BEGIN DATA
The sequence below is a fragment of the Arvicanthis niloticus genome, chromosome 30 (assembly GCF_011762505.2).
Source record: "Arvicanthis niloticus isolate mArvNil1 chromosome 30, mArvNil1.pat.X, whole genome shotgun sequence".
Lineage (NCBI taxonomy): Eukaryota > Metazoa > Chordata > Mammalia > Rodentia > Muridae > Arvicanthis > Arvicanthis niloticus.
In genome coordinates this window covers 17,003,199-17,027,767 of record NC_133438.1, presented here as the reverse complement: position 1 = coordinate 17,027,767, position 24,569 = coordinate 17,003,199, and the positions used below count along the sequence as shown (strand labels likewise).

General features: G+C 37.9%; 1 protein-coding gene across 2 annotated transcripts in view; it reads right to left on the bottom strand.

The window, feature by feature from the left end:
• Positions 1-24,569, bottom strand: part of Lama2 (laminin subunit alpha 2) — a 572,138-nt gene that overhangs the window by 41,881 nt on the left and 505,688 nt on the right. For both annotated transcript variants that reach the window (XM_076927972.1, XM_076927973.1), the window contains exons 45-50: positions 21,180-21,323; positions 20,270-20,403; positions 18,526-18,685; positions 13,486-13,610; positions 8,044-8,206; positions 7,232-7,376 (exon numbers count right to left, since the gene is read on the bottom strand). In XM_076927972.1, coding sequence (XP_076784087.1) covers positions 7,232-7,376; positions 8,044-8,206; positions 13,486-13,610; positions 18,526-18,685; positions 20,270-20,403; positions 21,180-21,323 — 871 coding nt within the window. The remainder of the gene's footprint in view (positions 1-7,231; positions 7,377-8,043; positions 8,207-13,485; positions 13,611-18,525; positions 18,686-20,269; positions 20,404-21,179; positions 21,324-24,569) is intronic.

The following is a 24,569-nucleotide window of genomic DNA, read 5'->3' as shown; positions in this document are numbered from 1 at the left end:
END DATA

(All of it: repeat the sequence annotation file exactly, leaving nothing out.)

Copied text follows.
The sequence below is a fragment of the Arvicanthis niloticus genome, chromosome 30 (assembly GCF_011762505.2).
Source record: "Arvicanthis niloticus isolate mArvNil1 chromosome 30, mArvNil1.pat.X, whole genome shotgun sequence".
Lineage (NCBI taxonomy): Eukaryota > Metazoa > Chordata > Mammalia > Rodentia > Muridae > Arvicanthis > Arvicanthis niloticus.
In genome coordinates this window covers 17,003,199-17,027,767 of record NC_133438.1, presented here as the reverse complement: position 1 = coordinate 17,027,767, position 24,569 = coordinate 17,003,199, and the positions used below count along the sequence as shown (strand labels likewise).

General features: G+C 37.9%; 1 protein-coding gene across 2 annotated transcripts in view; it reads right to left on the bottom strand.

The window, feature by feature from the left end:
• Positions 1-24,569, bottom strand: part of Lama2 (laminin subunit alpha 2) — a 572,138-nt gene that overhangs the window by 41,881 nt on the left and 505,688 nt on the right. For both annotated transcript variants that reach the window (XM_076927972.1, XM_076927973.1), the window contains exons 45-50: positions 21,180-21,323; positions 20,270-20,403; positions 18,526-18,685; positions 13,486-13,610; positions 8,044-8,206; positions 7,232-7,376 (exon numbers count right to left, since the gene is read on the bottom strand). In XM_076927972.1, coding sequence (XP_076784087.1) covers positions 7,232-7,376; positions 8,044-8,206; positions 13,486-13,610; positions 18,526-18,685; positions 20,270-20,403; positions 21,180-21,323 — 871 coding nt within the window. The remainder of the gene's footprint in view (positions 1-7,231; positions 7,377-8,043; positions 8,207-13,485; positions 13,611-18,525; positions 18,686-20,269; positions 20,404-21,179; positions 21,324-24,569) is intronic.

The following is a 24,569-nucleotide window of genomic DNA, read 5'->3' as shown; positions in this document are numbered from 1 at the left end: